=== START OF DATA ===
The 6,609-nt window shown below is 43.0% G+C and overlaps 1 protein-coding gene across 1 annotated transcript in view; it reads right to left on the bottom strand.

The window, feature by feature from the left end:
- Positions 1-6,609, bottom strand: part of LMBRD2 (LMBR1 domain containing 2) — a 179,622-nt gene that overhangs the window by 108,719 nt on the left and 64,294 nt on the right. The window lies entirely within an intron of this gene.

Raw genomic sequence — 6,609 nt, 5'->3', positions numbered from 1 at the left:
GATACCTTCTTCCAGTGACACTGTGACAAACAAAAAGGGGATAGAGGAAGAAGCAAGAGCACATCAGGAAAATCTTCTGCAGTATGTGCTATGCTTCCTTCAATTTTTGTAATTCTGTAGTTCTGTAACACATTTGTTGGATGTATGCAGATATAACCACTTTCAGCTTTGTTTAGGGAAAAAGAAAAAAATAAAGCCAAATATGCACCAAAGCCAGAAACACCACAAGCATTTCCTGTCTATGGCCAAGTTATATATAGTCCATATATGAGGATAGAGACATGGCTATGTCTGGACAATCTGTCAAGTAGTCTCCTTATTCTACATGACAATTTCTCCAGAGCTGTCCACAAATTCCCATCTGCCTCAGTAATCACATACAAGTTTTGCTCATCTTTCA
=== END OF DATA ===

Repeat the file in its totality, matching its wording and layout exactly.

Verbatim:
The 6,609-nt window shown below is 43.0% G+C and overlaps 1 protein-coding gene across 1 annotated transcript in view; it reads right to left on the bottom strand.

The window, feature by feature from the left end:
- Positions 1-6,609, bottom strand: part of LMBRD2 (LMBR1 domain containing 2) — a 179,622-nt gene that overhangs the window by 108,719 nt on the left and 64,294 nt on the right. The window lies entirely within an intron of this gene.

Raw genomic sequence — 6,609 nt, 5'->3', positions numbered from 1 at the left:
GATACCTTCTTCCAGTGACACTGTGACAAACAAAAAGGGGATAGAGGAAGAAGCAAGAGCACATCAGGAAAATCTTCTGCAGTATGTGCTATGCTTCCTTCAATTTTTGTAATTCTGTAGTTCTGTAACACATTTGTTGGATGTATGCAGATATAACCACTTTCAGCTTTGTTTAGGGAAAAAGAAAAAAATAAAGCCAAATATGCACCAAAGCCAGAAACACCACAAGCATTTCCTGTCTATGGCCAAGTTATATATAGTCCATATATGAGGATAGAGACATGGCTATGTCTGGACAATCTGTCAAGTAGTCTCCTTATTCTACATGACAATTTCTCCAGAGCTGTCCACAAATTCCCATCTGCCTCAGTAATCACATACAAGTTTTGCTCATCTTTCA